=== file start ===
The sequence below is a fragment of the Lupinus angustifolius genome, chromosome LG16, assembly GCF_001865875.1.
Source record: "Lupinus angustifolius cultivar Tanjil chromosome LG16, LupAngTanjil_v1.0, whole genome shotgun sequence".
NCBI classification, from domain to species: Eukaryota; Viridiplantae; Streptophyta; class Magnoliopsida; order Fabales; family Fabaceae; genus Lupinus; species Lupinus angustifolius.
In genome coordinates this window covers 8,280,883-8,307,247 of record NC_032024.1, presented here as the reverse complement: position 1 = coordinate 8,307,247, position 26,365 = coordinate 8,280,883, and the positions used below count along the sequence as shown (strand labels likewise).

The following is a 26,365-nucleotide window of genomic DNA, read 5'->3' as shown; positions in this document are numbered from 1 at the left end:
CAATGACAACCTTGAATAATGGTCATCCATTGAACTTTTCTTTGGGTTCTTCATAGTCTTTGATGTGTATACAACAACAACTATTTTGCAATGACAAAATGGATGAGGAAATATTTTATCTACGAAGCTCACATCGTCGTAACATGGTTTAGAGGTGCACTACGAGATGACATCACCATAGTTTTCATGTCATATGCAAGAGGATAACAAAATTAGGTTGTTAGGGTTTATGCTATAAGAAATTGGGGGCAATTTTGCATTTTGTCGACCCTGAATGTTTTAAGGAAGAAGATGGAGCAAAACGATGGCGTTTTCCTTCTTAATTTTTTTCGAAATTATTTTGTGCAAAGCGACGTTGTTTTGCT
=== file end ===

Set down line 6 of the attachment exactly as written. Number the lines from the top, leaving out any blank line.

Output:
CAATGACAACCTTGAATAATGGTCATCCATTGAACTTTTCTTTGGGTTCTTCATAGTCTTTGATGTGTATACAACAACAACTATTTTGCAATGACAAAATGGATGAGGAAATATTTTATCTACGAAGCTCACATCGTCGTAACATGGTTTAGAGGTGCACTACGAGATGACATCACCATAGTTTTCATGTCATATGCAAGAGGATAACAAAATTAGGTTGTTAGGGTTTATGCTATAAGAAATTGGGGGCAATTTTGCATTTTGTCGACCCTGAATGTTTTAAGGAAGAAGATGGAGCAAAACGATGGCGTTTTCCTTCTTAATTTTTTTCGAAATTATTTTGTGCAAAGCGACGTTGTTTTGCT